Intimate partner violence (IPV) is recognised as a global public health and human rights concern with profound health implications. IPV has been identified as the most common type of violence that is perpetrated by men against their intimate partners. The primary objective of the study was to estimate the occurrence of IPV amongst pregnant women seeking antenatal care in one urban and one rural Community Health Centre (CHC), and to explore risk factors associated with IPV in pregnant women seeking antenatal care at these facilities. The urban Soshanguve and rural Kgabo Community Health Centres are located within the City of Tshwane Metropolitan Municipality in the Gauteng province of South Africa.
A cross-sectional facility-based study was conducted. A total sample of 361 pregnant women seeking antenatal care at the two CHC’s was selected for study by means of systematic random sampling. The number of study subjects from each of the two CHC’s was proportional to the average monthly antenatal attendances in that clinic. A questionnaire which included items on demographics and experiences of IPV was administered. Both univariate and multivariate odds of IPV exposure were estimated using logistic regression analysis. Ethical approval was obtained from the University of Pretoria’s ethics committee.
The prevalence of reported IPV was 59% (95% CI: 0.49, 0.69) and 43% (95% CI: 0.37, 0.49) for the participants attending the rural Kgabo and urban Soshanguve CHC respectively. The most common type of violence reported across both sites was emotional violence; 53% for the rural CHC and 37% for urban the CHC. In the multiple logistic regression, being older than 24 years was found to be protective of emotional violence in urban Soshanguve CHC [OR=0.48 (95% CI: 0.25; 0.95) p=0.03]. Furthermore, the absence of a history of exposure to sexual violence was found to be protective of the various types of intimate partner violence in the urban CHC:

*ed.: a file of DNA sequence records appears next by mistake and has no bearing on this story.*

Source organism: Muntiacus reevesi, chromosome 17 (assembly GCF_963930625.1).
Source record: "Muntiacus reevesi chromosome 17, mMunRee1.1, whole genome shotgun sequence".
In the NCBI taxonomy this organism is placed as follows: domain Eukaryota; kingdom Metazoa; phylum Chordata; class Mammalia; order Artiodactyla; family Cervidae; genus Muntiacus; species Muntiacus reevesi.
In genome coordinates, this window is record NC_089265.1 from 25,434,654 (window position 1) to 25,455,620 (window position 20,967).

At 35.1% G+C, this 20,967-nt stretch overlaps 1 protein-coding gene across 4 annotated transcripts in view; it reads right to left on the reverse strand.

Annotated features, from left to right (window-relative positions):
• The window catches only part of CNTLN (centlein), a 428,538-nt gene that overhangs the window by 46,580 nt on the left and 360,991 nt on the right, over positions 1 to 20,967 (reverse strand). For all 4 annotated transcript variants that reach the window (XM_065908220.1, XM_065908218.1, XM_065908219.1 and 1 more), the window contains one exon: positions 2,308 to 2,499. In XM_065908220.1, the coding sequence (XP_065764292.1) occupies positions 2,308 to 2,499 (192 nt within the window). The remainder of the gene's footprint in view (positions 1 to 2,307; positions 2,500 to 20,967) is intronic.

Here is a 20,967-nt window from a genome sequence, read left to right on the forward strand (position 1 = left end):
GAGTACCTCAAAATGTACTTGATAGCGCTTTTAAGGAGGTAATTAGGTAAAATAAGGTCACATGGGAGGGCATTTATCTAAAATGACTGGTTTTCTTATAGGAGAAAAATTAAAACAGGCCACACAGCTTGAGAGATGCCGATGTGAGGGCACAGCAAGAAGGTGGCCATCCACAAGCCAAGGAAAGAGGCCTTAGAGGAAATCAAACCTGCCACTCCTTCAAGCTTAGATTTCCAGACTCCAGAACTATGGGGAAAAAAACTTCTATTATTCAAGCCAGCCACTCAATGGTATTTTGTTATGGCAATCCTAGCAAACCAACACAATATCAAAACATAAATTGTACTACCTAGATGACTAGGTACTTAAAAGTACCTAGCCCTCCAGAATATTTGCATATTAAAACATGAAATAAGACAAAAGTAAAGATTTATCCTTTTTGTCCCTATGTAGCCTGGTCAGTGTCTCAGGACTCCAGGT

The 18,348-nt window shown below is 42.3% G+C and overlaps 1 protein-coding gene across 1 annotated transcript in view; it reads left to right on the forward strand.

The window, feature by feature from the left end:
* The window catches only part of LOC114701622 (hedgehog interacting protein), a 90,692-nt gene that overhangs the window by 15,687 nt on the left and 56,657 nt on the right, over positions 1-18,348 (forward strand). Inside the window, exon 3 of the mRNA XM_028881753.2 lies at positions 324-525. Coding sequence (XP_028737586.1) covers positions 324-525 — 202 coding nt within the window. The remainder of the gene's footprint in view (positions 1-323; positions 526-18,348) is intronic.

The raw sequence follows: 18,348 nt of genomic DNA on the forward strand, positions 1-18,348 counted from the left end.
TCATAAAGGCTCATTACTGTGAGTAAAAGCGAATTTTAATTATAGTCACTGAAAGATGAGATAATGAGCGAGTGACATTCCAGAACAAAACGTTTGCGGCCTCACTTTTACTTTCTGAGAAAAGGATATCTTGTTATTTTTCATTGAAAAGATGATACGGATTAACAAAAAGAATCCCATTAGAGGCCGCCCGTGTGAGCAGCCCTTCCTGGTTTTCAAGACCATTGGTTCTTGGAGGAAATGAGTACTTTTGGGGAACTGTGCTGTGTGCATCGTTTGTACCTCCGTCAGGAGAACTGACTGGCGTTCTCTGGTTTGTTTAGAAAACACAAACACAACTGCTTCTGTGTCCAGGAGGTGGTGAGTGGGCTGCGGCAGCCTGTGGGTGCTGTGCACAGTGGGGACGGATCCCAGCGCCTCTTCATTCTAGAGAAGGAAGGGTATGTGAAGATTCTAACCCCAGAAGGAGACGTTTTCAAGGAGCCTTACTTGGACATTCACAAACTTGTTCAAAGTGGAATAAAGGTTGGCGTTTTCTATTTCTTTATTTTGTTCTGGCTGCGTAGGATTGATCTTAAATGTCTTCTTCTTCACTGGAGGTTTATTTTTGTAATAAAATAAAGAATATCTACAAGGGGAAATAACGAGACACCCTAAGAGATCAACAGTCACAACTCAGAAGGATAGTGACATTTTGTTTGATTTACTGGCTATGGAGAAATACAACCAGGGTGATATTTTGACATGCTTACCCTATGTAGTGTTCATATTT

Emotional violence [OR=0.29; (95% CI: 0.10, 0.78) p=0.02].
Economic violence [OR=0.18; (95% CI: 0.04, 0.81) p=0.03]
Physical violence [OR=0.14; (95% CI: 0.04, 0.42) p=0.001]
Sexual violence [OR=0.096; (95% CI: 02, 0.46) p= 0.003]
Abstaining from the use of alcohol was found to be protective of emotional violence in rural Kgabo than the urban Soshanguve CHC [OR=0.26; (95% CI: 0.08, 0.80) p=0.02].
Being in an intimate relationship with a male partner who does not use alcohol was also found to be protective of physical violence among respondents from urban Soshanguve [OR=0.31; (95% CI: 0.05; 0.81) p=0.01].
This was a facility based study as a result its findings cannot be generalised to the populations where these facilities are located. However, the study suggests extremely high levels of IPV among pregnant women residing in rural Winterveldt and Soshanguve urban township. The findings of this study are consistent with the reported high prevalence of intimate partner violence in South Africa. In addition, the findings of this study are in agreement with prior national and international research studies that have demonstrated that childhood exposure to sexual violence; and alcohol use by one or both partners are significantly associated with IPV later in a person’s life. It is important therefore, that the South African government and civil society organizations develop and implement a national violence prevention strategy, which will outline a coordinated response with a focus on effective primary prevention efforts that will be directed to the reduction of the occurrences of the associated risk factors. Secondary prevention could still play an important role in reducing the impact of early childhood violence. Thus early identification of the high risk factors can be used in support of interventions to reduce the burden of IPV.
Dissertation (MMed)--University of Pretoria, 2014.